It’s been an exciting time for LASS recently, Archbishop Desmond Tutu recently became our international patron and as we countdown to our 25th anniversary, we are reflecting on the global HIV events from the last three decades by providing a historical overview of HIV and AIDS in world.

LASS has received funding from the Heritage Lottery Fund to develop a history project to mark our  25th anniversary year.  The project will create an archive, publication and mobile exhibition materials to capture the stories and experiences of people involved in LASS’s work over the past 25 years.

In doing so, we hope to raise awareness of the changing issues in responding to HIV and to challenge persistent myths and stereotypes. The work will take place over the next nine months, with the publication launched for World AIDS Day 2012.

The LASS History Project will record the changing experiences of people affected by HIV over the years, while highlighting the extent to which HIV continues to disproportionately affect the most marginalised. It will document and celebrate the way people in Leicester came together to respond to the new virus and will capture changes in attitudes, demography and health outcomes over the past 25 years. It will highlight the distinctive characteristics of LASS, which include our location in the ethnically and culturally diverse city of Leicester and changes in our client group over the years.

While we will show that HIV remains a significant local issue – with Leicester experiencing the 6th highest rising rate of infection in the country – we will also celebrate the improved life expectancy of people with HIV, and show how LASS has evolved to meet changing needs and demands on our services.

There are three main aspects to the project, all of which will offer volunteers opportunities to become involved.  Working with the Record Office for Leicestershire, Leicester and Rutland, we will organise and digitise LASS’s records, documents and photographs – currently held in various filing cabinets – to create a coherent archive lodged with Leicestershire Record Office and available online.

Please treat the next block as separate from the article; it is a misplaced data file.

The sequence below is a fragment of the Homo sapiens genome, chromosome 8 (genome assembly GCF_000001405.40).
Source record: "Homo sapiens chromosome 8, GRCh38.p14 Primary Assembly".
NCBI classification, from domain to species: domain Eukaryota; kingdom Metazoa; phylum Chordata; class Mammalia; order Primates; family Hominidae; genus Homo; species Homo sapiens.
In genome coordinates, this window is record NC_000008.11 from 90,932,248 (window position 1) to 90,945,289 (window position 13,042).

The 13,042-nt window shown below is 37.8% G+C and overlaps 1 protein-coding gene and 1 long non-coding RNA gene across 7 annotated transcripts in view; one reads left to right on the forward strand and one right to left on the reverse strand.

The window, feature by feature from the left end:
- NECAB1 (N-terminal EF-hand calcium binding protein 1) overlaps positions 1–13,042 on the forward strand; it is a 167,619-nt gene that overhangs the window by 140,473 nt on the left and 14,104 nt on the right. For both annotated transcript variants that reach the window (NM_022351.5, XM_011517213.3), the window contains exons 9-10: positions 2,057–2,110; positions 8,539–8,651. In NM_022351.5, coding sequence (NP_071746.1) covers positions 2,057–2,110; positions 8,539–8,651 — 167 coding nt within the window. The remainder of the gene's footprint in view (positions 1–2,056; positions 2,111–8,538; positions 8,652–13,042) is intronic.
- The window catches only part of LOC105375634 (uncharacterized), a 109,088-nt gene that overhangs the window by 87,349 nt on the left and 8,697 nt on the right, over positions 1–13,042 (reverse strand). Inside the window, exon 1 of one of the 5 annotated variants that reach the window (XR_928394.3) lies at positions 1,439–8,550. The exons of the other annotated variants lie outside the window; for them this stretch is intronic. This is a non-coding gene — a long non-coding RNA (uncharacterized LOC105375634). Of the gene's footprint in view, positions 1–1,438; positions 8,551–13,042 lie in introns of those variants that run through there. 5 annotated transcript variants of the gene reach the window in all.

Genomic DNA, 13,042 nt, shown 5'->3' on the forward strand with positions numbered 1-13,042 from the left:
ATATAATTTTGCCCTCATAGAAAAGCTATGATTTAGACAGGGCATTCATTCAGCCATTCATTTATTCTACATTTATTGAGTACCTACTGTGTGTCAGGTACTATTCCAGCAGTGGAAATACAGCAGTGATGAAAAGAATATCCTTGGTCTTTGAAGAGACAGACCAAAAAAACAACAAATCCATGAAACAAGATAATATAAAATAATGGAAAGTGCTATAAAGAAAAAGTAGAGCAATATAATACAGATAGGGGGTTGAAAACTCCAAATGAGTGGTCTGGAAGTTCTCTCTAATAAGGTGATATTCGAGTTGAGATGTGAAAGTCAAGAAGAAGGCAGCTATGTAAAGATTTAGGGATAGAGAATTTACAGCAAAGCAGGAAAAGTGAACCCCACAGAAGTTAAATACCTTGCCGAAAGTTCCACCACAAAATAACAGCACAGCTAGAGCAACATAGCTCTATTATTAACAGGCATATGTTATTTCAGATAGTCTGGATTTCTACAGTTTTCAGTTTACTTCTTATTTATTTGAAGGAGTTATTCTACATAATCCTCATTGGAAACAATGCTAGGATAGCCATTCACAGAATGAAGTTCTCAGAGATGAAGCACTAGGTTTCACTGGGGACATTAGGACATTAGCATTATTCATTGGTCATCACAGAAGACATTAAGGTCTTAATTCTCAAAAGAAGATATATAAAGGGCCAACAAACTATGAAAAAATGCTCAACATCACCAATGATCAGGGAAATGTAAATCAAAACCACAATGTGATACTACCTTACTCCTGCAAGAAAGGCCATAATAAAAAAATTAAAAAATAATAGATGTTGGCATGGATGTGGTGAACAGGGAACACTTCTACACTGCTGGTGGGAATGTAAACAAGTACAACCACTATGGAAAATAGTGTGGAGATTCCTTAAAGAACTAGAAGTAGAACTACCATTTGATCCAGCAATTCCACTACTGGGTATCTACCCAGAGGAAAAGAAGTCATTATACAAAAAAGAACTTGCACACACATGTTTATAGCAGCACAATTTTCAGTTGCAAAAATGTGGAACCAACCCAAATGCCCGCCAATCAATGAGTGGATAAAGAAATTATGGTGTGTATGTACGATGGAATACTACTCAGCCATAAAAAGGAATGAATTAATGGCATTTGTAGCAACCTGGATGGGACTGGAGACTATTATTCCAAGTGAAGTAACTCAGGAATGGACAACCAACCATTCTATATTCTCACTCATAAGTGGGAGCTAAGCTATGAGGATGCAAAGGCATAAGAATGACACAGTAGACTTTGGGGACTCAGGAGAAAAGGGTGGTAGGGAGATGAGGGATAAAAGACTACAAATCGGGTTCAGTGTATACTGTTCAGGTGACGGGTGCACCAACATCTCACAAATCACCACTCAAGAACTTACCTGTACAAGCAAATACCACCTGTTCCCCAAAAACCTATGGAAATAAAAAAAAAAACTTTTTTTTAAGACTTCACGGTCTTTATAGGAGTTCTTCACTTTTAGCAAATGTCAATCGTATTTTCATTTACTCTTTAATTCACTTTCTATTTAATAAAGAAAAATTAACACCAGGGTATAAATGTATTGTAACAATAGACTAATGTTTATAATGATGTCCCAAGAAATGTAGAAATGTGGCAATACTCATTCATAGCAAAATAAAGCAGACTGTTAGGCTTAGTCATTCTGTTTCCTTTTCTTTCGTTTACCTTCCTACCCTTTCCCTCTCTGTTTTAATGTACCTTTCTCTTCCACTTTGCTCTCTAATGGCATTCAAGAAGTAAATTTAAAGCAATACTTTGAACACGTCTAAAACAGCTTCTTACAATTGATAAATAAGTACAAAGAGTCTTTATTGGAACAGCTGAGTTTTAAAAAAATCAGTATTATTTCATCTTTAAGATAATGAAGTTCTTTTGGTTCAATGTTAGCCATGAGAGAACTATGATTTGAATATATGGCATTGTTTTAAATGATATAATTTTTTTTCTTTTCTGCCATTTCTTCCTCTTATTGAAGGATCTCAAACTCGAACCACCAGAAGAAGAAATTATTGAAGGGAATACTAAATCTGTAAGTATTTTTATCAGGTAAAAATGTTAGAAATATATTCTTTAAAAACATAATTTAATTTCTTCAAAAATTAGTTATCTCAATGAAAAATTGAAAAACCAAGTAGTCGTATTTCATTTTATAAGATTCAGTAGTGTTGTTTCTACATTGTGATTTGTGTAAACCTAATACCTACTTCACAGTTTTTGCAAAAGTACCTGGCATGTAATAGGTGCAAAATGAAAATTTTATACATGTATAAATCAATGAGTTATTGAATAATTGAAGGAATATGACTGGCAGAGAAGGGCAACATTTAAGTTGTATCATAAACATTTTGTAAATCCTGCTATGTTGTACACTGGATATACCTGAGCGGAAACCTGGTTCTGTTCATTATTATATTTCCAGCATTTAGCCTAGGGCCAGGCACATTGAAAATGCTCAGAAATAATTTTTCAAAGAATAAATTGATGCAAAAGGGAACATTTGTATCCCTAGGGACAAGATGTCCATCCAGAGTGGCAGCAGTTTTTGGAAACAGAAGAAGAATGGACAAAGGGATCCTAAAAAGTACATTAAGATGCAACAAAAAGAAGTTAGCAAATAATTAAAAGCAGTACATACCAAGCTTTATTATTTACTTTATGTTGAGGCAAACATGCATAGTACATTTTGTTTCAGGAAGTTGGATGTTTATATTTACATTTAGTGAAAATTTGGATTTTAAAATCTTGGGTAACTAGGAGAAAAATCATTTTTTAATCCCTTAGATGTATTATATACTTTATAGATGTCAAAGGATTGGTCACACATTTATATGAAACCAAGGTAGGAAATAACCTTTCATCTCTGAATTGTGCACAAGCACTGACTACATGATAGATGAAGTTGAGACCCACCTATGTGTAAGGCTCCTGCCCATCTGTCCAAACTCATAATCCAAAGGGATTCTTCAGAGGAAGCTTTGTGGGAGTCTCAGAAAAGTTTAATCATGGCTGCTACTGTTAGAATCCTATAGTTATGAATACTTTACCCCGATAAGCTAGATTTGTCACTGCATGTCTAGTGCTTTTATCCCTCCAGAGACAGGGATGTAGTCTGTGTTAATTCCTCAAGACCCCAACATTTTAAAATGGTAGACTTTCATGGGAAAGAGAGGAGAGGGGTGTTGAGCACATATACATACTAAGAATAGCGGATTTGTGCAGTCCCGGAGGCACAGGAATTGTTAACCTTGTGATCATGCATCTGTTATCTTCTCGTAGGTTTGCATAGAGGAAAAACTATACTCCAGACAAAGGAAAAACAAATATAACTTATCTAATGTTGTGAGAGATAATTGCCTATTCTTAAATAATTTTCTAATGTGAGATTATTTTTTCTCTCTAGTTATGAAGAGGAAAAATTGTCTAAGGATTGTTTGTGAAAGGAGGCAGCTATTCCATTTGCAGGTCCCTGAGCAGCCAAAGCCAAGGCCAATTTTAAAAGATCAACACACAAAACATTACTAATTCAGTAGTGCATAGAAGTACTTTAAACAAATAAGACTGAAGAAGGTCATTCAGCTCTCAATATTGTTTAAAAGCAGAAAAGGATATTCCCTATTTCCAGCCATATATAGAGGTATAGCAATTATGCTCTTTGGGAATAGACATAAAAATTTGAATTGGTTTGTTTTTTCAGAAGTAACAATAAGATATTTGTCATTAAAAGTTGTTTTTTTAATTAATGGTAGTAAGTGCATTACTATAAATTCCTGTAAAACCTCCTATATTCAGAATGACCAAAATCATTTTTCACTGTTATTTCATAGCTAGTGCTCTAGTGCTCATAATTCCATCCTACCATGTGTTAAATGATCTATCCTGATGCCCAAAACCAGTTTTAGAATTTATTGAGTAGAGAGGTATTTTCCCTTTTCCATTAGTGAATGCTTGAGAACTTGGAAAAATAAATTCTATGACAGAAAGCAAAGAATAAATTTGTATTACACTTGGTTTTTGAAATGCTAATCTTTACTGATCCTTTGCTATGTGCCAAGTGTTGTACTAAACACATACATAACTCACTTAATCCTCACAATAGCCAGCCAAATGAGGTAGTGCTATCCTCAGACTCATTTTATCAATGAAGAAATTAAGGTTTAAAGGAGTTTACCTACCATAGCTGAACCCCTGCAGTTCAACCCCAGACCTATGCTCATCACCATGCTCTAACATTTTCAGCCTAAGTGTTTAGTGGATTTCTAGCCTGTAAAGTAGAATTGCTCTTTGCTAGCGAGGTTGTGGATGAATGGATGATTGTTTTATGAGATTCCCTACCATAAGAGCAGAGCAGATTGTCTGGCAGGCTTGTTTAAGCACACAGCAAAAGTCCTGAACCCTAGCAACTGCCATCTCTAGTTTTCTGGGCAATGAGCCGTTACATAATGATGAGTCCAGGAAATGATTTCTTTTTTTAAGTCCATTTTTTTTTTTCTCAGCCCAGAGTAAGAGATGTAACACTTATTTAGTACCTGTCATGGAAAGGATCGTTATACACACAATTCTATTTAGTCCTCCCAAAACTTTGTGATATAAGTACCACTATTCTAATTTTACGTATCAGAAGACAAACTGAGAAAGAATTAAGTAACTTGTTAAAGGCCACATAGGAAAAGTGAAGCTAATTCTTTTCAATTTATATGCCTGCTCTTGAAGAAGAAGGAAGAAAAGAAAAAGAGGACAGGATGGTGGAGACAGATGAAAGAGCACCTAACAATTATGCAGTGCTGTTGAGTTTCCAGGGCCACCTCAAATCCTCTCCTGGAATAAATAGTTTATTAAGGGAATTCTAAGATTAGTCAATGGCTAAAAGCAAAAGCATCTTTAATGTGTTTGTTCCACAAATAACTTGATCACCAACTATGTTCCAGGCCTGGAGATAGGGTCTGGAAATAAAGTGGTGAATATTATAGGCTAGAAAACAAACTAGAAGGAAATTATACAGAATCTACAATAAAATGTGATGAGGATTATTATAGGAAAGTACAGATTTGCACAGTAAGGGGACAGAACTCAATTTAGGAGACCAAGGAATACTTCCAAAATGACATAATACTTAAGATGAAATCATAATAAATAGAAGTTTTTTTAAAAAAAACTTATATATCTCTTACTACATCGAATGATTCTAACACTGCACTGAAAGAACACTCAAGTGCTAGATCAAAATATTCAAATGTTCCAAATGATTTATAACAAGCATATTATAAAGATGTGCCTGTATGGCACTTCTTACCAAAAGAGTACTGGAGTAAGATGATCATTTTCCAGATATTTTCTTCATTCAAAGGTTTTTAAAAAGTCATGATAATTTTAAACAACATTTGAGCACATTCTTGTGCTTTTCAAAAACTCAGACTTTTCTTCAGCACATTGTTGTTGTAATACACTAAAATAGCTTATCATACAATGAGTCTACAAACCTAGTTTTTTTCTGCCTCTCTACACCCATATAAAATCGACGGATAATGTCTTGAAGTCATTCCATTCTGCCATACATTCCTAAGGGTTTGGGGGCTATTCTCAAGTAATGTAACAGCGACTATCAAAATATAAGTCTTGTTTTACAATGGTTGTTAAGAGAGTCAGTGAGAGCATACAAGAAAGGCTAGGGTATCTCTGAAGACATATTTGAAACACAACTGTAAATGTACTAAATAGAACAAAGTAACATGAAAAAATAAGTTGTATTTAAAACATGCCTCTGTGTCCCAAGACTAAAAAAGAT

We will produce a publication documenting the history of LASS. This will be based on interviews with those involved with LASS, including service users and their families/partners, staff and volunteers, health professionals and partner organisations – one interview for each of the 25 years – to provide a 360 degrees perspective.

These interviews will be placed in the context of local, national and global developments. Drawing on the archive and publication, we will create a set of mobile exhibition materials for use at different venues in Leicester, Leicestershire and Rutland. Throughout the project we will work with other organisations to ensure that the project and its outputs involves and reaches a wide range of people, including targeted specific groups such as young people, LGBT people and African communities.

The project will offer volunteers a range of different opportunities to take part, including helping create the archive, research, carrying out and transcribing or summarising the interviews, and promoting and publicising the project. Volunteers will receive training – for instance in archive work, oral history interviews or media skills – and, depending on their roles, will develop a range of skills including documentation and research, interviewing and sound recording, media and presentation skills, and use of a range of Microsoft packages such as Word and Excel.

If you would like to volunteer for the project, please email tom@lass.org.uk for more details